her lost lord! Grant, O ye Gods, that Protesilaus' courage may then fail! May thy ship be the last of a thousand, and in the rear of all the fleet plough the foaming deep. I farther admonish you, that you be the last to leave the ship: the shore to which you hasten is not your native soil. But, when you return, urge the bark with sail and oars, nor delay a moment to set foot upon the coast of your own country. Whether Phœbus hides his beams, or high in his chariot overlooks the earth, both by day and by night you fill my mind with grief and anxiety: yet the mournful image haunts me more at night than during the day: night is grateful to those whose necks are environed by clasping arms. I catch at empty dreams in a forlorn bed, and must put up with false joys, because the true have fled. But why does your pale shadow stand before me? Why do I incessantly hear you uttering mournful complaints? I start from my sleep, and adore the nightly powers. The Thessalian altars cease not to smoke with sacrifices for your sake. Incense is offered, and tears are shed over it in abundance; with which the flame burns bright, as if sprinkled with wine.

When shall I again clasp you in my longing arms, and be elate with joy in your embraces? When, happily united with you in the same bed, shall I hear you recount your noble deeds in war? Though I shall be pleased

with the recital, yet will your relation be often interrupted by our mutual kisses. These always occasion an agreeable pause in discourse: the tongue is rendered more prompt by such alluring delays. But when I think of Troy, of the winds, and the sea, flattering hopes give way to anxious fears. I am alarmed that your fleet is detained by adverse winds. How can you think of sailing when the sea forbids? What man returns to his own country when the winds are against him? why then do you spread your sails to leave it, when the sea forbids? Neptune himself stops up the way to his own city. Whither hurry you so rashly? Let each return to his own home. Whither, I say, O ye Greeks, do you hurry so rashly? Attend to the voice of the forbidding winds. This delay is no work of blind chance; it comes from the Gods. What do you intend by this mighty war, but to regain a base adulteress? Return, ye Grecian ships, while it yet may be done with honor. But why do I thus call you back? Forbid, ye Gods, every bad omen; and may an inviting gale bear you through

the quiet waves. How I envy the lot of the Trojan wives; for, if they are doomed to see the mournful funerals of their husbands, the enemy is however not far off. The youthful bride will with her own hand fix the helmet upon the head of her gallant spouse, and buckle on his shining armour. She will buckle on his armour, and, as she performs the task, often snatch a kiss. This sportive office will be grateful to both. She will partly attend him in his march, affectionately enjoin him to return, and advise him to caution, that he may triumph, and dedicate his arms to Jupiter. He, bearing in mind the fresh injunctions of his beloved spouse, will fight with due care of himself, and think of her whom he has left at home. At his return, she will take from him his shield, and unbuckle the ponderous helmet, while he reclines his wearied breast upon her soft bosom. Unhappy, we are racked with uncertainty; an anxious fear makes us apt to fancy you surrounded with a thousand dangers. Yet while you bear armour, and are fighting in remote lands, I take a pleasure in contemplating the wax which exhibits your likeness. As if you were present, I make use of the softest expressions, and address it in words due only to my Protesilaus: I even embrace and caress it. Surely it must be so: this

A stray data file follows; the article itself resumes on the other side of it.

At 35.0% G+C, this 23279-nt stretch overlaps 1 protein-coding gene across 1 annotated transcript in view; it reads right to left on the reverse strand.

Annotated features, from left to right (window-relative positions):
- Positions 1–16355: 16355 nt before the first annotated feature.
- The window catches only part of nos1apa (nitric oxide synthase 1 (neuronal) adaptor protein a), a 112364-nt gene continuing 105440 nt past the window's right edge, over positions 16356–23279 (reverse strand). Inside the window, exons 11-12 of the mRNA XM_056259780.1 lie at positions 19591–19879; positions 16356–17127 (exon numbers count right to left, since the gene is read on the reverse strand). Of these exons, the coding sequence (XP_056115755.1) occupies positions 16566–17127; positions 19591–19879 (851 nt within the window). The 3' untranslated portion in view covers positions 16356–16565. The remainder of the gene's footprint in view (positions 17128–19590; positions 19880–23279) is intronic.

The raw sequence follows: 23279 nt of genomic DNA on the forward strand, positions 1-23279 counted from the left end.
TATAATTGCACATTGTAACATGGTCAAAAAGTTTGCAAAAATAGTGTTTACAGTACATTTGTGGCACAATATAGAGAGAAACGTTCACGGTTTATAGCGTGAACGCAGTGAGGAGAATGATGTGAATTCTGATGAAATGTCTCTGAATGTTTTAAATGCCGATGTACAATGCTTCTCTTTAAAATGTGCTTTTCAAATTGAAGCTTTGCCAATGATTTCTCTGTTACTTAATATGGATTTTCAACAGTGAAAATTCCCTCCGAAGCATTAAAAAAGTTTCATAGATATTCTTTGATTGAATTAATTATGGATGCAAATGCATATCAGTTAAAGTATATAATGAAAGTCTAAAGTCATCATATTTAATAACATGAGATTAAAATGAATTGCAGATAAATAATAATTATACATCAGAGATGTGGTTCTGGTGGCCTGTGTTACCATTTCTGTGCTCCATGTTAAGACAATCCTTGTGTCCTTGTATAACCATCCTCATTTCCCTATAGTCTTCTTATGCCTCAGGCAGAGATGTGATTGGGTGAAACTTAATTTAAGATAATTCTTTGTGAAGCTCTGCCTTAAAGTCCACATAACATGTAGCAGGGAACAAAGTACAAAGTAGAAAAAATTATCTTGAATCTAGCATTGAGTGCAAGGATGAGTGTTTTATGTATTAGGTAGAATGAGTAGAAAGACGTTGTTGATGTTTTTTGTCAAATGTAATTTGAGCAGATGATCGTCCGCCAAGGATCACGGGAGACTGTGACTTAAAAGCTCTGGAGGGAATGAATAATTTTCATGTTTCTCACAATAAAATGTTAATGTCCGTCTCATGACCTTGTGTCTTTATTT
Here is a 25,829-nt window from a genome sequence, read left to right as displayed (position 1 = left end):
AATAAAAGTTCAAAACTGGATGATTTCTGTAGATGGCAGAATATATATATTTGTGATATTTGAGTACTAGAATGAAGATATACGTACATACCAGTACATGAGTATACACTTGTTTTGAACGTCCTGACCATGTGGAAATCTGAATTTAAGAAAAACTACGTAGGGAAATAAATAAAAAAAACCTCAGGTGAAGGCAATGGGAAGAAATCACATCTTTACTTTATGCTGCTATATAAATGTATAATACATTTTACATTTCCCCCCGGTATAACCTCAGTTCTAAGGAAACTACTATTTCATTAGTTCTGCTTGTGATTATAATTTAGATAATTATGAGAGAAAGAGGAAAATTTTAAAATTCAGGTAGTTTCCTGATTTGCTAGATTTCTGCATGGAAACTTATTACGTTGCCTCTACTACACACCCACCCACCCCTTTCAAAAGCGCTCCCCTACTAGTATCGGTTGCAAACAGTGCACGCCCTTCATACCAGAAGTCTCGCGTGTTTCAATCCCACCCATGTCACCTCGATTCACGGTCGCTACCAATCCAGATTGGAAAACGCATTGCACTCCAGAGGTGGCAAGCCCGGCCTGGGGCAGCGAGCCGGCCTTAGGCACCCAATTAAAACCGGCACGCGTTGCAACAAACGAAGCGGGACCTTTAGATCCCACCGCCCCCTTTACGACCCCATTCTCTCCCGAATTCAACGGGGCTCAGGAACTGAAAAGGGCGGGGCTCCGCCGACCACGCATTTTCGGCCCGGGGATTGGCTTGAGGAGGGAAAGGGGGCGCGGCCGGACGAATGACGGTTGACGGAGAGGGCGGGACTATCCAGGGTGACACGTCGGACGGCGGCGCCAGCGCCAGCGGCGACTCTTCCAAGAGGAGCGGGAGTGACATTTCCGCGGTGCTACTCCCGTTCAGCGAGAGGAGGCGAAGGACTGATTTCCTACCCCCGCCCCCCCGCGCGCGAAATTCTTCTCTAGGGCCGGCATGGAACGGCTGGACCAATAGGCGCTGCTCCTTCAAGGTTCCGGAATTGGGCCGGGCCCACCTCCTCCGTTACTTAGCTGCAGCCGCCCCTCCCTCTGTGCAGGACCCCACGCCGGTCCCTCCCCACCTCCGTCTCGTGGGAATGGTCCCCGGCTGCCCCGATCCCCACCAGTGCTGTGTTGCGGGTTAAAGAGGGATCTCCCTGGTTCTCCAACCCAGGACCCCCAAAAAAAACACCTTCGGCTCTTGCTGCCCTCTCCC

image is more than what it seems. Add speech to the statue, and it will be my Protesilaus himself. My eyes are incessantly fixed upon it; I press it to my bosom as if it were indeed my husband, and pour out my complaints to it, vainly hoping for an answer. I swear by yourself and your return, so dear to me above all things; by the nuptial torch, and that glowing heart which is only yours; by your beloved head, which, O ye propitious Gods, restore to me unhurt, and give me to see at length venerable with grey hairs; that I am ready to fly whithersoever you call me, and will readily share your fate, whether that should happen which, alas! I too much fear, or the Gods should graciously preserve you. Permit me to conclude my epistle with a small request: If you have yet any love for me, be sure to show it in the care you take of yourself.

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  • Commentary references to this page (3):
    • E. T. Merrill, Commentary on Catullus, 4
    • E. T. Merrill, Commentary on Catullus, 68b
    • John Conington, Commentary on Vergil's Aeneid, Volume 1, 5.556